- "Venery; being Jewish; the campus; these are all the topoi you expect to find in a Philip Roth production, and they're all here. (...) Indignation, however, is one of the strongest skeletoned of Roth's novels, and is a model of authorial misdirection and narrative muscle. Nearly every time you think you can see where the novel is going, Roth changes tack, almost as if the whole book were written to a blueprint of zig-zags. (...) If I had to choose one word to sum up Indignation I'd go for classy. If I were allowed two: very classy." - Tibor Fischer, The Telegraph
- "This is a great book for several reasons. While many novelists try to prove their worth through (endless) description, Roth goes light on details but makes each one count. (...) The powerful ending, though, feels abbreviated. It would have been nice had Roth carried the reader through the resolution more closely." - Nicholas Pierpan, The Times
- "What Roth accomplishes in Indignation is to retrace in concentrated and utterly engrossing fashion the interconnected factors which engender a calamitous mistake." - Alison Kelly, Times Literary Supplement
- "In a triumph of the narrator's voice, Roth's 25th novel is a fresh take on his familiar themes (questions of Jewish and sexual identity) and targets (unexamined traditions and values). (...) What the novel lacks in scale, it compensates for in its writing." - Bob Minzesheimer, USA Today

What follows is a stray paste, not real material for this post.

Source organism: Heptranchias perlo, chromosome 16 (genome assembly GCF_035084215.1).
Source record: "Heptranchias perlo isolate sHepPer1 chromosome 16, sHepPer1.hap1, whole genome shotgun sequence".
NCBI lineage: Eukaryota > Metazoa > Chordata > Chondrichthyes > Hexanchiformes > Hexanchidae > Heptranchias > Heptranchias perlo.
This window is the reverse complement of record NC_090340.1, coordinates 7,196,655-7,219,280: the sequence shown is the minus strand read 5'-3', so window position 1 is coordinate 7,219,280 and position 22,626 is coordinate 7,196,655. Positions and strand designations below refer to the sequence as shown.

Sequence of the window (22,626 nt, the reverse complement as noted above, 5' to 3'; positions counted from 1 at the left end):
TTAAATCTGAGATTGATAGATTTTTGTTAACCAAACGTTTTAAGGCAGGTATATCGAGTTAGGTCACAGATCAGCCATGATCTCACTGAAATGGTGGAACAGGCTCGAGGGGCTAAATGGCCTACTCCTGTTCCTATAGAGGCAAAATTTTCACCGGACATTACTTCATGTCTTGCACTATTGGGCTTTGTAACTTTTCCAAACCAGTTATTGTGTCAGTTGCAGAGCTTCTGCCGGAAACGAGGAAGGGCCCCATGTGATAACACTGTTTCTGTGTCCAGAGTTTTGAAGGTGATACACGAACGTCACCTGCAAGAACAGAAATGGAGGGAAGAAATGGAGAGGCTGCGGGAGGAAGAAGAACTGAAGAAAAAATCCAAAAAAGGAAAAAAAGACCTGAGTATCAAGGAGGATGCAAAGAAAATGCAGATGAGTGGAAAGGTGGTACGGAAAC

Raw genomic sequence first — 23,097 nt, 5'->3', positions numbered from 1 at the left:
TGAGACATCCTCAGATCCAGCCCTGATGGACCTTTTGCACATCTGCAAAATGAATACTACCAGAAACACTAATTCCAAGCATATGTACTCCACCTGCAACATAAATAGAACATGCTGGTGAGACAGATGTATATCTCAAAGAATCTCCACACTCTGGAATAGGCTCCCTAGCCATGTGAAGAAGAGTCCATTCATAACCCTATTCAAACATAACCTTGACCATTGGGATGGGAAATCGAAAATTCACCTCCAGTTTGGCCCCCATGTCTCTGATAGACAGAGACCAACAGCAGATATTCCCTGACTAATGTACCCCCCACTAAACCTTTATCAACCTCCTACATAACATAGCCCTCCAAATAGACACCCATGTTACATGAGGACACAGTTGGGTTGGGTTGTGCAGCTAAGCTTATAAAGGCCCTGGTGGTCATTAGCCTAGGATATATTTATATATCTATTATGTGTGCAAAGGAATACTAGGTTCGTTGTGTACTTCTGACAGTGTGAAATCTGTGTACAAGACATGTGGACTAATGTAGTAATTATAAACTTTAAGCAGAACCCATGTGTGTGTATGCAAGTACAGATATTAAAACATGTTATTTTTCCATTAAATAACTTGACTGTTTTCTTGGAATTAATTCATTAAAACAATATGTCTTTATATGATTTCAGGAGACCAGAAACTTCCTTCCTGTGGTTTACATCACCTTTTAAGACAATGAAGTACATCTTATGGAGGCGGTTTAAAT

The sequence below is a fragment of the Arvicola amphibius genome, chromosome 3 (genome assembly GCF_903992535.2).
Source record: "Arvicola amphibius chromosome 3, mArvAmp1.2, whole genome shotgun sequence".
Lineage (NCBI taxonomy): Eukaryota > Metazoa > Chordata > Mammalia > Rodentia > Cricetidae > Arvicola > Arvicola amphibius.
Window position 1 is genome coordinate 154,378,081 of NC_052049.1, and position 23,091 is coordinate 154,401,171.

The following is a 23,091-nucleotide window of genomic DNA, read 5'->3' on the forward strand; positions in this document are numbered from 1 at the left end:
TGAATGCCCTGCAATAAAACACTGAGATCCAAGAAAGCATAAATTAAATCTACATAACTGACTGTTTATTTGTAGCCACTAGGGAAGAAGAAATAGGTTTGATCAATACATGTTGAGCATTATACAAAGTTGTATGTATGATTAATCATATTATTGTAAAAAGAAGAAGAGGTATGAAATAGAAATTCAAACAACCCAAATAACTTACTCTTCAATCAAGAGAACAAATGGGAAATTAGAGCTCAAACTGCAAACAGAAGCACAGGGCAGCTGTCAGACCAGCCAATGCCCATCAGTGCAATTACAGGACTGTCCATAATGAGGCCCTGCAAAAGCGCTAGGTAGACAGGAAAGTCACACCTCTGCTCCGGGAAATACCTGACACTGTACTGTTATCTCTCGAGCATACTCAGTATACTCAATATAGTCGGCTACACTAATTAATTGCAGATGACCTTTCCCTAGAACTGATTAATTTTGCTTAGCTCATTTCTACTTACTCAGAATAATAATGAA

- "Copies of Indignation, Philip Roth's ferocious little tale, ought to be handed out on college campuses along with condoms and tetanus shots. This cathartic story might vent some of the volatile self-righteousness that can consume the lives of passionate young people (and, yes, old people too). (...) (W)ith Indignation, Roth presents his most concentrated parable of self-destructive fury. (...) Here's a novel to be witnessed as an explosion from an author still angry enough to burn with adolescent rage and wise enough to understand how self-destructive that rage can be." - Ron Charles, The Washington Post